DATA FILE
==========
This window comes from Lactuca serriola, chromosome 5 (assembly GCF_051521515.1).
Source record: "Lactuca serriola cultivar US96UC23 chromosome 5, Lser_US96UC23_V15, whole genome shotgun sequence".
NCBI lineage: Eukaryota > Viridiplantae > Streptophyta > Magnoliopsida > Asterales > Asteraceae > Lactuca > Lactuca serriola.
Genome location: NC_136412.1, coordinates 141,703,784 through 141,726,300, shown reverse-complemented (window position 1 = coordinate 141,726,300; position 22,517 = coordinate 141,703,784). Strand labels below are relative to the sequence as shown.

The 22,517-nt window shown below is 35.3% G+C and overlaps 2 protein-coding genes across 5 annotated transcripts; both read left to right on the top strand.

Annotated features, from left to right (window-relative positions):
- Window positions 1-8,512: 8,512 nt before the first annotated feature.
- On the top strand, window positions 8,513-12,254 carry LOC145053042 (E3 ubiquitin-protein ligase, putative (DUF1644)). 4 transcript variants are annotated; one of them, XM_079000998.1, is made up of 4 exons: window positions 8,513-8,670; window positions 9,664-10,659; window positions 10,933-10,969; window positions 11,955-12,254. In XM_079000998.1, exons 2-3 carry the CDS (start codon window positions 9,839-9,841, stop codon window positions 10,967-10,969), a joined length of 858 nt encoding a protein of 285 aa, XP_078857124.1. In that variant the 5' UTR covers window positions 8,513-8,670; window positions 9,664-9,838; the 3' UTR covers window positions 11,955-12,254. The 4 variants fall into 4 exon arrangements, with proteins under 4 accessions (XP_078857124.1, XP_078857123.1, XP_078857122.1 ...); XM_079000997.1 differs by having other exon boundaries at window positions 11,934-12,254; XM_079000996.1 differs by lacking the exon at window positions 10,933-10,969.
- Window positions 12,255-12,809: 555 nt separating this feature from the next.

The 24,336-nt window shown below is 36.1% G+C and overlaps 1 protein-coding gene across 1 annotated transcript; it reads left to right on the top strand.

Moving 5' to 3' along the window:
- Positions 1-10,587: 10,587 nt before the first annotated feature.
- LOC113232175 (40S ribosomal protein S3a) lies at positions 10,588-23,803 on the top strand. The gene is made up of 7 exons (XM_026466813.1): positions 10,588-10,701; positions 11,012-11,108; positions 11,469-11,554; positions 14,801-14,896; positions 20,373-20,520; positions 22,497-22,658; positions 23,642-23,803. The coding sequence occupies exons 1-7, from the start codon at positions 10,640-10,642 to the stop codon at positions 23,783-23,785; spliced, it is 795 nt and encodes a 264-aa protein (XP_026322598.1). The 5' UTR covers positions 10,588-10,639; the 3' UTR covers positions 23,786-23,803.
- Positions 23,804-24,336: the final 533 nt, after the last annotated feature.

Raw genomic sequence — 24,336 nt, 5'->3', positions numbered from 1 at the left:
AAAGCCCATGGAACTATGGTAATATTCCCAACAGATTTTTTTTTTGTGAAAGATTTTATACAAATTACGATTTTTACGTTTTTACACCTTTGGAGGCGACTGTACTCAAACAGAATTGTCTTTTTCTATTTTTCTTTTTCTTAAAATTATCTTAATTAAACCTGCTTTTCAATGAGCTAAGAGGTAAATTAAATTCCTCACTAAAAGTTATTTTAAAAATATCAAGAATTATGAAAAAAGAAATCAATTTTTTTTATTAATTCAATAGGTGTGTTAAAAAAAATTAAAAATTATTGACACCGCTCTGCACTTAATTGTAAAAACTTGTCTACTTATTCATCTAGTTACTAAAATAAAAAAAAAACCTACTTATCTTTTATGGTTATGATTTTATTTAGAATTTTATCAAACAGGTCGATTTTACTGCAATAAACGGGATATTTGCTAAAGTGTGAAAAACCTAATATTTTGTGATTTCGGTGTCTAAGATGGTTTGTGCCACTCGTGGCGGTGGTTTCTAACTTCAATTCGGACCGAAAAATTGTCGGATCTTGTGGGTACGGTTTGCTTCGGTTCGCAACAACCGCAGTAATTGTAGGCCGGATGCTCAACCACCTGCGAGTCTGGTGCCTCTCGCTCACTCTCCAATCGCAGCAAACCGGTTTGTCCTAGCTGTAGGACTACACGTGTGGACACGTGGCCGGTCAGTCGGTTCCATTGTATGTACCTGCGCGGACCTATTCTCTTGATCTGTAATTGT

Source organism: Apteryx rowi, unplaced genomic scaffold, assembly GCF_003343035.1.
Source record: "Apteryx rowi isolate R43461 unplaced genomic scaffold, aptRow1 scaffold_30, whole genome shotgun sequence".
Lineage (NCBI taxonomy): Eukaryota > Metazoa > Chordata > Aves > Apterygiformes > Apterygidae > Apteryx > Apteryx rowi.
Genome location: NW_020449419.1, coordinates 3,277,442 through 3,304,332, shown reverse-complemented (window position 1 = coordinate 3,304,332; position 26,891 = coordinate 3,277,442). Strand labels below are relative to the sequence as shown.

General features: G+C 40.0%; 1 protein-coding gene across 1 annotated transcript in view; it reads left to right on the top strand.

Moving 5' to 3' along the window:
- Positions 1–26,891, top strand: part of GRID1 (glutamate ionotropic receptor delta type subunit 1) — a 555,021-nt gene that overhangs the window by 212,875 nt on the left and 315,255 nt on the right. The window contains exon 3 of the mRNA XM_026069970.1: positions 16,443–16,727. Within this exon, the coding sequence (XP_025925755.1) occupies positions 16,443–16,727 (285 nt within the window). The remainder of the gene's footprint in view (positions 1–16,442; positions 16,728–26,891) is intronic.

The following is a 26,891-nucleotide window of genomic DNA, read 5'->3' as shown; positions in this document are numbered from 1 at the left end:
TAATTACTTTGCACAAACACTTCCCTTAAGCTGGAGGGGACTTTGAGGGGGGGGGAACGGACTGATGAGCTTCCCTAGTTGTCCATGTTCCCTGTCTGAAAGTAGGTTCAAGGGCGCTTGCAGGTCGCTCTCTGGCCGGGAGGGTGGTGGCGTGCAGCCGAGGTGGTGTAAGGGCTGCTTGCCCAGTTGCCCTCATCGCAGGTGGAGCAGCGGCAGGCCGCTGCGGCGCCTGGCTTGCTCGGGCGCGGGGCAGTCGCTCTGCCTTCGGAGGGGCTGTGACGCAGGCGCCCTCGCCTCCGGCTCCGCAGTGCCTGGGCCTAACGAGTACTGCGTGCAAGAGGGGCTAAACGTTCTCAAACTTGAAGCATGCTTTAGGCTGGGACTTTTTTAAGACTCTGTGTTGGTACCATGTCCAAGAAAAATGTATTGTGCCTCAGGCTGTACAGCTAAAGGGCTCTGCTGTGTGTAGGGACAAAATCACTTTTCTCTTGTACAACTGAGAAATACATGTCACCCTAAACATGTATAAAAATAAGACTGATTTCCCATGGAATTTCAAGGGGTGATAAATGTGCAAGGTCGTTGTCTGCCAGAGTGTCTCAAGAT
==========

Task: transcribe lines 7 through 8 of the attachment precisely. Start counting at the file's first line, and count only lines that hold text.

- Window positions 1-8,512: 8,512 nt before the first annotated feature.
- On the top strand, window positions 8,513-12,254 carry LOC145053042 (E3 ubiquitin-protein ligase, putative (DUF1644)). 4 transcript variants are annotated; one of them, XM_079000998.1, is made up of 4 exons: window positions 8,513-8,670; window positions 9,664-10,659; window positions 10,933-10,969; window positions 11,955-12,254. In XM_079000998.1, exons 2-3 carry the CDS (start codon window positions 9,839-9,841, stop codon window positions 10,967-10,969), a joined length of 858 nt encoding a protein of 285 aa, XP_078857124.1. In that variant the 5' UTR covers window positions 8,513-8,670; window positions 9,664-9,838; the 3' UTR covers window positions 11,955-12,254. The 4 variants fall into 4 exon arrangements, with proteins under 4 accessions (XP_078857124.1, XP_078857123.1, XP_078857122.1 ...); XM_079000997.1 differs by having other exon boundaries at window positions 11,934-12,254; XM_079000996.1 differs by lacking the exon at window positions 10,933-10,969.